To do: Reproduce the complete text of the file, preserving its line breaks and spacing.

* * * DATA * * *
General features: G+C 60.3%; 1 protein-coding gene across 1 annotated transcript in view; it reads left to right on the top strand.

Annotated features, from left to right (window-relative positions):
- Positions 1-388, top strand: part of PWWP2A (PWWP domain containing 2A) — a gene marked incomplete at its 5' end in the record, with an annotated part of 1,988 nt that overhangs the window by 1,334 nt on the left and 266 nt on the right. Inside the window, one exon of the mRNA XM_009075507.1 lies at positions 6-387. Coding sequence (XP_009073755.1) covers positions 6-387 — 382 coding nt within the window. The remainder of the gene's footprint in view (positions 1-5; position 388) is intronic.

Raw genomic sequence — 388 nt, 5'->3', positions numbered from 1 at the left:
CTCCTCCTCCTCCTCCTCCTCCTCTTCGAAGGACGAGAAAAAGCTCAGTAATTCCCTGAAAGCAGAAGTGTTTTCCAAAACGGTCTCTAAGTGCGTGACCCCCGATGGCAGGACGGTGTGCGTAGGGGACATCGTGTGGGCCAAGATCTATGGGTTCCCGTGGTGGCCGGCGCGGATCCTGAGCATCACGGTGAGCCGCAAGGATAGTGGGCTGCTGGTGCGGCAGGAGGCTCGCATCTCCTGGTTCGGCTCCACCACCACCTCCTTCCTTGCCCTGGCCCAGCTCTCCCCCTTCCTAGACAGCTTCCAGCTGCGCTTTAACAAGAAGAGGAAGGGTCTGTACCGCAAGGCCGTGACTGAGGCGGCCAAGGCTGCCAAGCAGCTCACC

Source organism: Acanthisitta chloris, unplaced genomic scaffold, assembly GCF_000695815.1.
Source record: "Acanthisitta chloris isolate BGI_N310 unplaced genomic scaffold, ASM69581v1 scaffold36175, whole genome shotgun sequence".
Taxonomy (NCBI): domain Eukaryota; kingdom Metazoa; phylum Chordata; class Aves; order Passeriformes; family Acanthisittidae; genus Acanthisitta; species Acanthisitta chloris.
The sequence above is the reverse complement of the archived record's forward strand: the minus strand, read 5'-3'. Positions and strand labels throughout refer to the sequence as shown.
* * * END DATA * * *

General features: G+C 60.3%; 1 protein-coding gene across 1 annotated transcript in view; it reads left to right on the top strand.

Annotated features, from left to right (window-relative positions):
- Positions 1-388, top strand: part of PWWP2A (PWWP domain containing 2A) — a gene marked incomplete at its 5' end in the record, with an annotated part of 1,988 nt that overhangs the window by 1,334 nt on the left and 266 nt on the right. Inside the window, one exon of the mRNA XM_009075507.1 lies at positions 6-387. Coding sequence (XP_009073755.1) covers positions 6-387 — 382 coding nt within the window. The remainder of the gene's footprint in view (positions 1-5; position 388) is intronic.

Raw genomic sequence — 388 nt, 5'->3', positions numbered from 1 at the left:
CTCCTCCTCCTCCTCCTCCTCCTCTTCGAAGGACGAGAAAAAGCTCAGTAATTCCCTGAAAGCAGAAGTGTTTTCCAAAACGGTCTCTAAGTGCGTGACCCCCGATGGCAGGACGGTGTGCGTAGGGGACATCGTGTGGGCCAAGATCTATGGGTTCCCGTGGTGGCCGGCGCGGATCCTGAGCATCACGGTGAGCCGCAAGGATAGTGGGCTGCTGGTGCGGCAGGAGGCTCGCATCTCCTGGTTCGGCTCCACCACCACCTCCTTCCTTGCCCTGGCCCAGCTCTCCCCCTTCCTAGACAGCTTCCAGCTGCGCTTTAACAAGAAGAGGAAGGGTCTGTACCGCAAGGCCGTGACTGAGGCGGCCAAGGCTGCCAAGCAGCTCACC

Source organism: Acanthisitta chloris, unplaced genomic scaffold, assembly GCF_000695815.1.
Source record: "Acanthisitta chloris isolate BGI_N310 unplaced genomic scaffold, ASM69581v1 scaffold36175, whole genome shotgun sequence".
Taxonomy (NCBI): domain Eukaryota; kingdom Metazoa; phylum Chordata; class Aves; order Passeriformes; family Acanthisittidae; genus Acanthisitta; species Acanthisitta chloris.
The sequence above is the reverse complement of the archived record's forward strand: the minus strand, read 5'-3'. Positions and strand labels throughout refer to the sequence as shown.